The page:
Sunday, November 23, 2008

Ohrid, Macedonia

And in the end, something home made...

What i hate about this country is the overall disinterest in postcards production and the overall lack of stamps in the post offices since nobody uses them...once i was told that if it wasnt for me, the post offices wouldnt have what to do...and due to that issue i cant always get stamps or they are of the limited kind...but whats worse, i cant get the cards i want, and most of them get out of stock, permanently...and there is a number of cards from here i really love but i dont have a copy of since i had no idea i had to save a copy coz they would run out of stock...well, the card you see here, last time i checked was out of stock...actually i took the last one..and since (for now) its the last one, i decided to keep it for myself...mainly coz i love the view on this one, and it would be a real pity that i dont have it in my collection.
Well what you can see here is a view of the St. Naum Monastery in Ohrid...which is located in the immediate vicinity of the Albanian border. Ive been at this place, and i have to say its really lovely...if you ever get the chance to visit Ohrid, visiting St. Naum is a must...its a bit away from the town itself, around 30km...but its worth it.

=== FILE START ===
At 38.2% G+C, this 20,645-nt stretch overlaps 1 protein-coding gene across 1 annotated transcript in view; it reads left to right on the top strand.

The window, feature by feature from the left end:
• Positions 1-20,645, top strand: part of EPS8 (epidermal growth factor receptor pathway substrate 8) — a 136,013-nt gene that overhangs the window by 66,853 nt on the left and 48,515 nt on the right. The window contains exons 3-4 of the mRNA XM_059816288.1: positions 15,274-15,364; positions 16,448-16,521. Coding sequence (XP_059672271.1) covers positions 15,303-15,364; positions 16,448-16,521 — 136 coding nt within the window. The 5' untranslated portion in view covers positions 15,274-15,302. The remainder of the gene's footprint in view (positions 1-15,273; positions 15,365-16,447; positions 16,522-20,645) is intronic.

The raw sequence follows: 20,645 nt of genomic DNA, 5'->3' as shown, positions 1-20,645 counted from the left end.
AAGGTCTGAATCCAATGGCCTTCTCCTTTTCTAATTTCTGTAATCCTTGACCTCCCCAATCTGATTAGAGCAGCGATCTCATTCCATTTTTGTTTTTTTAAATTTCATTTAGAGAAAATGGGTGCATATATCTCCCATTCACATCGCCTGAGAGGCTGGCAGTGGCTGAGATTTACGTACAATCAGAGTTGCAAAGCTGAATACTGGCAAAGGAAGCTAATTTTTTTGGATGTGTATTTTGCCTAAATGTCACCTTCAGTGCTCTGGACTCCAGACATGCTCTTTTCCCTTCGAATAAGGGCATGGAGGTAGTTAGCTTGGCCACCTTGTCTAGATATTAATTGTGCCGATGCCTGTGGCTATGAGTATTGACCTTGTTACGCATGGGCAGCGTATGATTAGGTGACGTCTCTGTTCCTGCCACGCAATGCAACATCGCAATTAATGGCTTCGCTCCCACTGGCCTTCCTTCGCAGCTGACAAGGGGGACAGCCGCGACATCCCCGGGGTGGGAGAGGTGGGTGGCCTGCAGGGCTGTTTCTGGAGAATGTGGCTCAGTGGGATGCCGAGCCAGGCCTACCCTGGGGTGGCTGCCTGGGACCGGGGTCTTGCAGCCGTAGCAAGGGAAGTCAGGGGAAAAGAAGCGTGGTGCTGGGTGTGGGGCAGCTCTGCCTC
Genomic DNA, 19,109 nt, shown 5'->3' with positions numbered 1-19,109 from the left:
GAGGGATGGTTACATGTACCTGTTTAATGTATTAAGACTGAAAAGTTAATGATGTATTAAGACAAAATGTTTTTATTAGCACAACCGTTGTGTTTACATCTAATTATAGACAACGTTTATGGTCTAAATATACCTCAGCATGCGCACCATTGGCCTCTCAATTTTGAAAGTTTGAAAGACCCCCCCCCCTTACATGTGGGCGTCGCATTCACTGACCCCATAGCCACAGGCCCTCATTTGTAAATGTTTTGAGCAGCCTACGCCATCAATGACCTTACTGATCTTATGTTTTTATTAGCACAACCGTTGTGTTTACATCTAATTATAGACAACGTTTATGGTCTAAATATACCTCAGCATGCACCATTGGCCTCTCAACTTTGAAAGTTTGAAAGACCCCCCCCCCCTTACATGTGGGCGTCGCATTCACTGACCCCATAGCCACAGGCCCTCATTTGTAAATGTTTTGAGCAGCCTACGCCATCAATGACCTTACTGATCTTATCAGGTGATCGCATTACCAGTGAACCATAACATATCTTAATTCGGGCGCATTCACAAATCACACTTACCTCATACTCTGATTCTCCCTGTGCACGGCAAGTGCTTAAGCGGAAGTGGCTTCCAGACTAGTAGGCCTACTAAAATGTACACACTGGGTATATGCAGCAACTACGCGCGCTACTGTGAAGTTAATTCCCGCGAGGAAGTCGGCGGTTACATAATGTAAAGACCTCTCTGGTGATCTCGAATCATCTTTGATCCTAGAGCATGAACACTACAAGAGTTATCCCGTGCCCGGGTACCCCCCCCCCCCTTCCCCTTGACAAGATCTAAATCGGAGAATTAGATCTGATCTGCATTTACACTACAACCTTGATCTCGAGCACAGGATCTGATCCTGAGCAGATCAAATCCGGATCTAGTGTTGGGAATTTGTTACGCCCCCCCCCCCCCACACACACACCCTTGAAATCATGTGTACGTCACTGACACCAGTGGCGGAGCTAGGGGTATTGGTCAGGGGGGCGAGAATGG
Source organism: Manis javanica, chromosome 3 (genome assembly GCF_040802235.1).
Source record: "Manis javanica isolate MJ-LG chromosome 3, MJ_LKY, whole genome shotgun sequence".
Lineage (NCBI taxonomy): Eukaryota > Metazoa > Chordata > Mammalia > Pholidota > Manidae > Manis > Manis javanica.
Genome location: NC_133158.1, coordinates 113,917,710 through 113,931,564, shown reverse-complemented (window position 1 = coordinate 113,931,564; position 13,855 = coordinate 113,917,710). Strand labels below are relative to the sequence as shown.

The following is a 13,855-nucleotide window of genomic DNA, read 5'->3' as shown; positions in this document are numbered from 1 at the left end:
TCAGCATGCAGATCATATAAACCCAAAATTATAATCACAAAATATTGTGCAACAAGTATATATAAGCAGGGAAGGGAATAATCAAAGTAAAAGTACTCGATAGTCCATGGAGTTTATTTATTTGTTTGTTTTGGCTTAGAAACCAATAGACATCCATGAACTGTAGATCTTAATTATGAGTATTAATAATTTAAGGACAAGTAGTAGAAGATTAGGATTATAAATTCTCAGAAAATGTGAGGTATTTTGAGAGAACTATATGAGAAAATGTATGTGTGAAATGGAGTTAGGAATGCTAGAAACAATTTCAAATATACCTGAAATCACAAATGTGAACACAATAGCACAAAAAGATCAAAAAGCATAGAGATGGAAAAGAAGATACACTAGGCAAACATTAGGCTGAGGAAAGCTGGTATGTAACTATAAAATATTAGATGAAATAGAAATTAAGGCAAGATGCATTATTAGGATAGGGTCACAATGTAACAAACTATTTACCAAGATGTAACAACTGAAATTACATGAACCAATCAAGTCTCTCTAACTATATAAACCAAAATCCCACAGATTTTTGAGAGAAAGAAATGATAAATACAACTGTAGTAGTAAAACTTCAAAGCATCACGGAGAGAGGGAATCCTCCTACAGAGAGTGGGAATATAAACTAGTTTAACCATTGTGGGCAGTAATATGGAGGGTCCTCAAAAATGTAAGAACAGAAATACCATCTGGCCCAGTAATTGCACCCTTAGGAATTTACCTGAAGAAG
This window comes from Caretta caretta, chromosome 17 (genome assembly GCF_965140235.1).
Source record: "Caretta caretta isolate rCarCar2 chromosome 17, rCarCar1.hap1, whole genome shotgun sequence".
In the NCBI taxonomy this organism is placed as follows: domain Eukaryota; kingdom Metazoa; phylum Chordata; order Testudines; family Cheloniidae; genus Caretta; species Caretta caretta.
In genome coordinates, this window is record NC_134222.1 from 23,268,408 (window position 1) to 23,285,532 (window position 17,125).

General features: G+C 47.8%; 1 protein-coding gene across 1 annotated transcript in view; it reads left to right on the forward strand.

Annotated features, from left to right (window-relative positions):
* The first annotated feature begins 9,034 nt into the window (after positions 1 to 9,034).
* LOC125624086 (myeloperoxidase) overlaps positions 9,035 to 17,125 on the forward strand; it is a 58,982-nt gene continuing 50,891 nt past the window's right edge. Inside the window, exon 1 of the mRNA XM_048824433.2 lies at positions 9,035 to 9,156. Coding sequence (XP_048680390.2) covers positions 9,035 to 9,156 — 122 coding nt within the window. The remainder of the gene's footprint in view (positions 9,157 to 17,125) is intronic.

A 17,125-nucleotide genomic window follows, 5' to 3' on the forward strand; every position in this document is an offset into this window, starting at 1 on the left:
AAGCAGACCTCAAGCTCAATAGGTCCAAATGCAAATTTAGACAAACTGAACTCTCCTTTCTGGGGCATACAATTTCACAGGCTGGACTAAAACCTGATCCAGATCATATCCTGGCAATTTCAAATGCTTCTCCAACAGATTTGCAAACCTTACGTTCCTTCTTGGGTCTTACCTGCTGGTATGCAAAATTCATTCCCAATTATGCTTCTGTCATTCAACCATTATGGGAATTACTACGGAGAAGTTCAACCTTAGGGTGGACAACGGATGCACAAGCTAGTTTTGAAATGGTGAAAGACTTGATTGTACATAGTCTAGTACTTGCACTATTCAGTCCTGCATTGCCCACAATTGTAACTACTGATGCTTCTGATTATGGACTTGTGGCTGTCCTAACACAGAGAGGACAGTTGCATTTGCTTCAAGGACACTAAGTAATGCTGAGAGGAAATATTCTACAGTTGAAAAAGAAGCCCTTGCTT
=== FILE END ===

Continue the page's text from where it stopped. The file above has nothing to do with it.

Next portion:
As with most Byzantine churches, St. Naum was chosen primarily for its location – on a high, rocky outcropping over the lake, above deep forests and the life-giving springs of the Crn Drim. The monastic complex and church of St. Naum were built originally at the turn of the tenth century by the monk of the same name; Macedonians believe you can hear the saint’s heartbeat by pressing an ear to his stone coffin inside the church.

The monastery has been renewed and enlarged several times over the centuries. While most of its iconostases and frescoes date from the 16th and 17th centuries, earlier etchings in the Byzantine Greek vernacular also remain. But numerous orthographical mistakes indicate that they were written by Slavic-speaking local monks. Other inscriptions in the church make up some of the oldest epigraphic evidence of Slavic literacy.

The icons of St. Naum are among the best achievements of religious painting in the Balkans. They date from the first half of the 18th century. The wood-carved iconostasis itself was made in 1711 by an unknown artisan.

A final unusual element of St. Naum is located not on the inside of the church but on the outside: the preponderance of multi-colored peacocks strutting around and luxuriating in the grass.

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